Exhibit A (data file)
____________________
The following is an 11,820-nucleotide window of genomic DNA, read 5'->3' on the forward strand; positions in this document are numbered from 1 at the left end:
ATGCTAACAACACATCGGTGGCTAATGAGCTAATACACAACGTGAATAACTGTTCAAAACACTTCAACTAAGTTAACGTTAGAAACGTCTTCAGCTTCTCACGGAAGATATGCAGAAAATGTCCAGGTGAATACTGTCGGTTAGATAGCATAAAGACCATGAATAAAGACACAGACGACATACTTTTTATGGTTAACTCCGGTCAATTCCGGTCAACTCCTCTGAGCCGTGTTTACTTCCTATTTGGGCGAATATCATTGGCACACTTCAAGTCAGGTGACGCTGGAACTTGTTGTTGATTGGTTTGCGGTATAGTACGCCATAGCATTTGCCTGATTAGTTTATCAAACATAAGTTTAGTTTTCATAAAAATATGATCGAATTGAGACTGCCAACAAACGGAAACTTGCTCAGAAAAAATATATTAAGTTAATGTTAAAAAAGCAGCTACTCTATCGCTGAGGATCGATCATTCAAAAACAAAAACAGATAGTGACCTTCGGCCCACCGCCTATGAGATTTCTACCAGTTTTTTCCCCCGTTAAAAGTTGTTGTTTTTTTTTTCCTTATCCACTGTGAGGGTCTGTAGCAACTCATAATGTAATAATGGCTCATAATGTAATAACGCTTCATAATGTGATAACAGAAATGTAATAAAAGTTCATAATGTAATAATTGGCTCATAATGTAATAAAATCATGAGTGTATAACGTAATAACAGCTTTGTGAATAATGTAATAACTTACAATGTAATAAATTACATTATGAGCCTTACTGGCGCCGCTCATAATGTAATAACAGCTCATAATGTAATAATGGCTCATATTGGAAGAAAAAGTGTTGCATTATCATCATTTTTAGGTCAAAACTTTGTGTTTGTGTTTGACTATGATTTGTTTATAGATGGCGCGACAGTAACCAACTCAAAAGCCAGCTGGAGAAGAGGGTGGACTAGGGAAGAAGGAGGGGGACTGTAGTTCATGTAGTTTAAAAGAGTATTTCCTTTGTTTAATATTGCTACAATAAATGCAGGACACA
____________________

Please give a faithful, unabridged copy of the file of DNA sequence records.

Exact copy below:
The following is an 11,820-nucleotide window of genomic DNA, read 5'->3' on the forward strand; positions in this document are numbered from 1 at the left end:
ATGCTAACAACACATCGGTGGCTAATGAGCTAATACACAACGTGAATAACTGTTCAAAACACTTCAACTAAGTTAACGTTAGAAACGTCTTCAGCTTCTCACGGAAGATATGCAGAAAATGTCCAGGTGAATACTGTCGGTTAGATAGCATAAAGACCATGAATAAAGACACAGACGACATACTTTTTATGGTTAACTCCGGTCAATTCCGGTCAACTCCTCTGAGCCGTGTTTACTTCCTATTTGGGCGAATATCATTGGCACACTTCAAGTCAGGTGACGCTGGAACTTGTTGTTGATTGGTTTGCGGTATAGTACGCCATAGCATTTGCCTGATTAGTTTATCAAACATAAGTTTAGTTTTCATAAAAATATGATCGAATTGAGACTGCCAACAAACGGAAACTTGCTCAGAAAAAATATATTAAGTTAATGTTAAAAAAGCAGCTACTCTATCGCTGAGGATCGATCATTCAAAAACAAAAACAGATAGTGACCTTCGGCCCACCGCCTATGAGATTTCTACCAGTTTTTTCCCCCGTTAAAAGTTGTTGTTTTTTTTTTCCTTATCCACTGTGAGGGTCTGTAGCAACTCATAATGTAATAATGGCTCATAATGTAATAACGCTTCATAATGTGATAACAGAAATGTAATAAAAGTTCATAATGTAATAATTGGCTCATAATGTAATAAAATCATGAGTGTATAACGTAATAACAGCTTTGTGAATAATGTAATAACTTACAATGTAATAAATTACATTATGAGCCTTACTGGCGCCGCTCATAATGTAATAACAGCTCATAATGTAATAATGGCTCATATTGGAAGAAAAAGTGTTGCATTATCATCATTTTTAGGTCAAAACTTTGTGTTTGTGTTTGACTATGATTTGTTTATAGATGGCGCGACAGTAACCAACTCAAAAGCCAGCTGGAGAAGAGGGTGGACTAGGGAAGAAGGAGGGGGACTGTAGTTCATGTAGTTTAAAAGAGTATTTCCTTTGTTTAATATTGCTACAATAAATGCAGGACACA